Ruthie Garner, Cancer survivor

ALBANY, GA (WALB) - Two months ago we shared with you a story about Ruthie's battle with a rare form of cancer. She wanted to share her journey in hopes of raising awareness and ultimately helping others.

And Ruthie credits prayer and an amazing team of doctors and nurses for her recovery. After nearly two years of fighting, Ruthie Garner is now celebrating. "It will be two years in October. As far as I'm concerned I am, I'm cancer free."

Ruthie continues to meet with her doctor every three months until a big milestone in October, which marks two years from when Ruthie was diagnosed with stage III fallopian tube cancer.

"It's like 1% of all the gynecological cancers that a woman can have. And that's what I had."

While Ruthie felt fine, she knew something was wrong in the summer of 2013 when she began spotting.

"Anytime there's spotting, or anything like that, changes with your body, after the age of 50, you need to get that checked out because it's usually not a good sign."

And it wasn't. Ruthie's doctor in Albany found a mass, but she had to have surgery to find out exactly what the mass was.

Ruthie credits divine intervention for leading her to Dr. Joe Boveri at DeKalb Medical Center near Atlanta. "Unfortunately a lot of the tests that we have, CT scans, MRIs, ultra-sounds, they're helpful, but it's sort of looking at a black box. It gives you a sense of what's there, but it doesn't tell you specifically what it is. And the only way to really know what it is- is to get the tissue under the microscope."

"Meeting with my doctor and a couple other physicians, because of what I had, they all, without even talking to each other, they all said the same man's name, who is Dr. Joe Boveri."

Dr. Boveri moved forward with surgery in October 2013, but that was just the beginning. "I had a complete hysterectomy and that was followed by six cycles which consists of three treatments of chemo. So it was 18 total treatments and that was from January to April of 2014."

Dr. Boveri treats each case differently and chose a rigorous, aggressive treatment for Ruthie, which many hospitals don't do.  "The point of doing an aggressive treatment at the very front end is because we have the very best opportunity to eradicate the tumor completely. And that's why we're so aggressive with treatment. And Ruthie actually tolerated it really well."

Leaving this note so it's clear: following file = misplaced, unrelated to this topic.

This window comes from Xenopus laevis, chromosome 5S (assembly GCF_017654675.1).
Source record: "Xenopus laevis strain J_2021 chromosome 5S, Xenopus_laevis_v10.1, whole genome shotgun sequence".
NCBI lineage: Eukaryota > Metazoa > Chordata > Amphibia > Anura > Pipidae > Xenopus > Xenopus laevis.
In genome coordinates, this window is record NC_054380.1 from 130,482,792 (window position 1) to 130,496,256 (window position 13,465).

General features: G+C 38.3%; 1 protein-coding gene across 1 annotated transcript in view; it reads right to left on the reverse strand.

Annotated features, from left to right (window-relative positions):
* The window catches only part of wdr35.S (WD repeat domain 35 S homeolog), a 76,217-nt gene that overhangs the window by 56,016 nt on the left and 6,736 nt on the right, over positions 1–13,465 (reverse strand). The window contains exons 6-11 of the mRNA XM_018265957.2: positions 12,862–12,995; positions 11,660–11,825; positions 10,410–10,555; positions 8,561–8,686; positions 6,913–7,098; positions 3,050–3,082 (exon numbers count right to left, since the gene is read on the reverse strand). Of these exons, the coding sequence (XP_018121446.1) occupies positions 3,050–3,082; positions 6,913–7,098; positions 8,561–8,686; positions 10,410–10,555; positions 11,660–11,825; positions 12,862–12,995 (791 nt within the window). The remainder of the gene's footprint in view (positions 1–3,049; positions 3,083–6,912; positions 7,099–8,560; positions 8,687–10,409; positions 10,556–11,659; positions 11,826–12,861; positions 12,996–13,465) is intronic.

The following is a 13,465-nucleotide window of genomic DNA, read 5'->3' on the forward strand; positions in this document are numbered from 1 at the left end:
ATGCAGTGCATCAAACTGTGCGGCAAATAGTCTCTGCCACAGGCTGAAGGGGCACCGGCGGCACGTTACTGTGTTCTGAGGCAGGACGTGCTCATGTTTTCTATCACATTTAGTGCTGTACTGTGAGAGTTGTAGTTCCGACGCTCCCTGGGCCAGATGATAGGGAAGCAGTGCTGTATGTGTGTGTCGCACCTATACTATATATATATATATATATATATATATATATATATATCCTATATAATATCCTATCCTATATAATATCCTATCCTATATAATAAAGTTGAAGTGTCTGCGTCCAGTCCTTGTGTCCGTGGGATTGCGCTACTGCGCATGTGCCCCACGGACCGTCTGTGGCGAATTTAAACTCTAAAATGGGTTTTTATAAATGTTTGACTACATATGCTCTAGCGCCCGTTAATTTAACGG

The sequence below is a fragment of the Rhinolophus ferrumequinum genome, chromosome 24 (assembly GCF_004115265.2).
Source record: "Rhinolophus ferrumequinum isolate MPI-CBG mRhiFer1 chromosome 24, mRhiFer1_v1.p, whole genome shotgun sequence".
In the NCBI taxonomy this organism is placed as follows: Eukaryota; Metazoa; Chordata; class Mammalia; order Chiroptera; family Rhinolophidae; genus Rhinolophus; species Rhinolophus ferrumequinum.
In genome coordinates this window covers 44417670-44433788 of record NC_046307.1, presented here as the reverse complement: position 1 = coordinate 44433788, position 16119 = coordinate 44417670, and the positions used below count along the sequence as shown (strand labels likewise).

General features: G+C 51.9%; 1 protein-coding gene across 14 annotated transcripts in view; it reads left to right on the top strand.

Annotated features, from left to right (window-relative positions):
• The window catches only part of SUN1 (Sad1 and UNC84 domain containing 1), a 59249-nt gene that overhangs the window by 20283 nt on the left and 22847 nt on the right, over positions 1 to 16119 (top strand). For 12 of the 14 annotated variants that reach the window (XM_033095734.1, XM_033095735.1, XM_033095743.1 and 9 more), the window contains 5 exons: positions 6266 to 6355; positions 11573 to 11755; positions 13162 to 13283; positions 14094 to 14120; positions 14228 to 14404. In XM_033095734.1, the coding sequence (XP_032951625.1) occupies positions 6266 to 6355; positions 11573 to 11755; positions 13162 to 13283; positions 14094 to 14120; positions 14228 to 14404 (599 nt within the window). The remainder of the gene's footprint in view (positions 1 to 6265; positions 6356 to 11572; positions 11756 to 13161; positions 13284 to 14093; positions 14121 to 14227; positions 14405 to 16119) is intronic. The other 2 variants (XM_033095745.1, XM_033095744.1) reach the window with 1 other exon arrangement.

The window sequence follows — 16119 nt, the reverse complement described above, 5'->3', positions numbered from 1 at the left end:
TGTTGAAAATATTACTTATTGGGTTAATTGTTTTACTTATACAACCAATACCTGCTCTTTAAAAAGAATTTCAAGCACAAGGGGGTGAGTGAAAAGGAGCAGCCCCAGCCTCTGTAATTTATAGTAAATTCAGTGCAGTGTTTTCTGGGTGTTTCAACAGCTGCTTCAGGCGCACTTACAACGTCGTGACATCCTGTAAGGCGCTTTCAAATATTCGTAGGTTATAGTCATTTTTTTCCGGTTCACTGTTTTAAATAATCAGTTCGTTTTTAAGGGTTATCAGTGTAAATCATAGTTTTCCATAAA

Ruthie credits her family and friends for helping her get through the darkest days. "I can remember, I had a couple of meltdowns and I can remember both times I had those meltdowns, here I go. My husband, Mike came in with roses. Or Stephen would sit on the couch and hug me. So family. Family and friends like you."

Ruthie, who's been a familiar face at WALB for more than 30 years, stepped away from the spotlight for nearly a year, but returned healthy, and with a different outlook on life.

"It changes how you look at things and what's important, what's not. Things that you use to get uptight about or stress over, you don't stress over those things anymore, they don't matter."

What does matter now is becoming an advocate for other women. "If I could just help women realize that when things are changing, not to ignore them, they're not going to go away if you ignore them. You need to get in and see your doctor."

Dr. Boveri considers Ruthie's case a success.

"You couple her exam, with how she's feeling and her scans all together and that would be consistent with somebody who's got no evidence of disease and that's as good as it gets."

While it was a long road to recovery, Ruthie credits the staff And prayer for her victory. "I told you, you and God together are a good team."

A good team that helped Ruthie win the fight of her life.

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